None of us who watched in horror as the events of 9/11 unfolded will ever forget the first responders. Of the 2,977 victims who died that fateful day, more than 412 were emergency workers who showed up to help. This graphic memory is a picture of what it means to be called to ministry.
We aren’t just Bible teachers.
We’re more than event planners.
We aren’t simply leaders.
We are first responders.
For Those of Us Called to Ministry, Our Mission Is Triage
We’re all prone to mission drift. It’s so easy to forget why we’re serving in the first place. That’s why I’m so grateful Jesus delivered such a succinct mission statement:
And Jesus came and said to them, “All authority in heaven and on earth has been given to me. Go therefore and make disciples of all nations, baptizing them in the name of the Father and of the Son and of the Holy Spirit, teaching them to observe all that I have commanded you. And behold, I am with you always, to the end of the age” (Matt. 28:18–20).
This is our two-fold mission, delivered right before Christ’s ascension. (We call it “The Great Commission” because we are on co-mission with Him in redeeming the world.)
Turn non-disciples into disciples.
Teach God’s Word to disciples.
No matter how you serve specifically, this is the mission. Make disciples. Teach God’s Word. Rinse and repeat until Christ returns.
But if we walk through the halls of our churches often, we can forget how absolutely necessary this is. People who don’t know Jesus are rightly described as “lost” (Luke 19:10). Like victims of a disaster, left dazed and confused by their trauma, women who don’t know Jesus are wandering in the darkness of their sin. They are the walking wounded, hemorrhaging because of sin and death. Without Jesus, they will bleed out.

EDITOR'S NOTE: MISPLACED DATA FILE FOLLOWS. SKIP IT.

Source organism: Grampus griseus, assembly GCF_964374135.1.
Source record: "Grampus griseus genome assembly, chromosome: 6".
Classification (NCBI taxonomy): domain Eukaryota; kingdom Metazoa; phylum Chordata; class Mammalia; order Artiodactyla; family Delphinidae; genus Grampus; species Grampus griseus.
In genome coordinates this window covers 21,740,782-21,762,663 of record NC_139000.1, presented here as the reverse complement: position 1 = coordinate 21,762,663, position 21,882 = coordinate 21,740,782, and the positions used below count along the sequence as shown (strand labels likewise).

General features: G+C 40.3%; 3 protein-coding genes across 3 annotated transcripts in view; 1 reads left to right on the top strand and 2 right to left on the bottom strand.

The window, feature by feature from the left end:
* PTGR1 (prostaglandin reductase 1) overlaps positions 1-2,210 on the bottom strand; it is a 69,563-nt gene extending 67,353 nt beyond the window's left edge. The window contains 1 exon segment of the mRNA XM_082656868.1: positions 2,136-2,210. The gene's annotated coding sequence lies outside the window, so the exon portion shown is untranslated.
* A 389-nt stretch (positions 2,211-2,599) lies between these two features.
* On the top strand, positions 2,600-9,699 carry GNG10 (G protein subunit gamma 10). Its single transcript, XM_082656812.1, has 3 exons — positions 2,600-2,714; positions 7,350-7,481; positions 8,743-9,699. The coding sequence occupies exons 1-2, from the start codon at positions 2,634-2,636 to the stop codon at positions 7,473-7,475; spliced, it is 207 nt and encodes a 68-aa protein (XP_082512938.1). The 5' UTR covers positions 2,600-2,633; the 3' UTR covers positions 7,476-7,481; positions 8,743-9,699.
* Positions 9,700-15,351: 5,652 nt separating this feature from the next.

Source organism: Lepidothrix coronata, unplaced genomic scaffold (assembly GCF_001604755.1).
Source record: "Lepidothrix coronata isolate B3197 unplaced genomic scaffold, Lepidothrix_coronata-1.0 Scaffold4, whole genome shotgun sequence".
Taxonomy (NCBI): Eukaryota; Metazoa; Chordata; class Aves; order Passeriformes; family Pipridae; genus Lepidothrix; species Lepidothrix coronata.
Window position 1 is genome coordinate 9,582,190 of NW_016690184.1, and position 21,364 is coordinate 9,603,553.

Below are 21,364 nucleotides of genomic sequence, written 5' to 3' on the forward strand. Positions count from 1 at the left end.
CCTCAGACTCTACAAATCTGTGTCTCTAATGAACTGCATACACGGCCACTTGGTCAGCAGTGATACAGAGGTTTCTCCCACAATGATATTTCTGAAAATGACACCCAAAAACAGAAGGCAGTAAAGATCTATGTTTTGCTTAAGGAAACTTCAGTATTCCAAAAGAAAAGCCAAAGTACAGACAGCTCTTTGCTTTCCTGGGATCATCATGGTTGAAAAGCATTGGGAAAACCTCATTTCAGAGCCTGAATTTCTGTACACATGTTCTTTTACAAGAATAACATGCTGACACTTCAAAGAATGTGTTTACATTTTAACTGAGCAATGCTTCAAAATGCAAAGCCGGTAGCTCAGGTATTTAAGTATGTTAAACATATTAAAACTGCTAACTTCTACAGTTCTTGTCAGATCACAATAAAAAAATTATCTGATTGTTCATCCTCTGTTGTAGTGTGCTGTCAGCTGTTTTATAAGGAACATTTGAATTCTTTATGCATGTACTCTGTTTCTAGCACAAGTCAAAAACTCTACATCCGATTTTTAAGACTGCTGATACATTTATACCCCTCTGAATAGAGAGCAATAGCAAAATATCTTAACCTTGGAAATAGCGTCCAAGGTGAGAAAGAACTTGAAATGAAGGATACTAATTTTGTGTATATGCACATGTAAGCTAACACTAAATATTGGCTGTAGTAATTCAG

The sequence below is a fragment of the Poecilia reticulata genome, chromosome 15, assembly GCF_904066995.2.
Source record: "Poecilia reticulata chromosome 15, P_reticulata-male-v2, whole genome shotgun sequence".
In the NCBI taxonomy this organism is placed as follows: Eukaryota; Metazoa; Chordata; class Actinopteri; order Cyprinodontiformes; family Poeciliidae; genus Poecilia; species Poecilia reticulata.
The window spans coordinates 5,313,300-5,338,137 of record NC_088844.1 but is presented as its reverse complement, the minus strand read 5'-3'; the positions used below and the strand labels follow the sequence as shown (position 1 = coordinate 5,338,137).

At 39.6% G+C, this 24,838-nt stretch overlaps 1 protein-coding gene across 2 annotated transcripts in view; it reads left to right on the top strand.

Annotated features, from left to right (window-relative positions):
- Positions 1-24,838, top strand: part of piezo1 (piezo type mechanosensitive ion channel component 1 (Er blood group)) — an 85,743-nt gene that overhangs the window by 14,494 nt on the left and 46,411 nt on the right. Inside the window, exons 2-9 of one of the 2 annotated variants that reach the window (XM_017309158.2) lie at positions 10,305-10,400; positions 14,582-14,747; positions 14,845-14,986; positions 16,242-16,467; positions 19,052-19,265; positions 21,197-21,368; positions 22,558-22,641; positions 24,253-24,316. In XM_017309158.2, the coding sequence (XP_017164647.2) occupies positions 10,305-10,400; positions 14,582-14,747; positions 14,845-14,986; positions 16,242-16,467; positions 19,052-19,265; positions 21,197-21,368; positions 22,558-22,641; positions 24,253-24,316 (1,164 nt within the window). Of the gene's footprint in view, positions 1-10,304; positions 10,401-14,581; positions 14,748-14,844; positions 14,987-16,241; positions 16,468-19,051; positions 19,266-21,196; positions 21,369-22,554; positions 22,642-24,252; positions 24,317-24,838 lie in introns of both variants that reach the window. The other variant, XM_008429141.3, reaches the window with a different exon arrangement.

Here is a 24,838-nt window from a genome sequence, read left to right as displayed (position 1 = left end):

The Church is God’s Plan A to deliver the gospel message to the world. There is no Plan B. May we never become so “saved,” that we forget what it means to be lost.
When we plan our events so that only church ladies come . . .
When we host “closed groups” that prioritize inclusion over outreach . . .
When we don’t prioritize reaching women who are different, disillusioned, and seeking . . .
We forget we are the first responders. Our primary mission is to rush toward those who are dead in their sins and trespasses.
Running Toward the Church
There is another way ministry leaders are called to be first responders—in the way we serve the saints.
Unfortunately, being in Christ doesn’t mean we are without needs. Take a quick scan of the pews on Sunday morning and you will find:
Marriages in crisis
Parents with prodigals
Crippling medical diagnoses
The Church does not hurt without hope, but the Church still hurts. If you have the high honor of serving on leadership in your church, you know the hurt well. The constant drip of suffering in the Body can cause us to want to look away, become calloused, or throw up our hands in overwhelmed defeat. Let’s not. Instead, let’s be the first responders.
Let us run toward the suffering we see in the Body, holding high the banner of hope found in God’s Word.
Let’s call the hurting. Let’s sit with the suffering. Let’s pray like it’s our job. (Because, friends, it is.)
As walls come crumbling down in the lives of the saints, let’s rush in with the unfailing Truth that Christ is sufficient and He will not fail us.
I am not saying it’s our job to run into every crisis, thinking we can fix things. We are too weak and needy for that. The responsibility to save women from the sorrows of this world does not fall on our shoulders. But we have been called to the ministry of comfort (2 Cor. 1:3–5).
That will mean constantly changing our to-do lists to prioritize people over projects. It will mean a ministry flow marked by inconvenience. (Suffering never happens on our schedule.) It will mean asking the Lord for a soft heart instead of one calloused by constant exposure to hurt. Soft hearts hurt more, but they also respond with more grace.
Yet, Christ is worthy—and so is His Bride. When the going gets tough, may we continue to get going toward it.
Let’s huddle up and talk about it: how would it shift your role if you saw yourself as a first responder?
This article originally appeared here.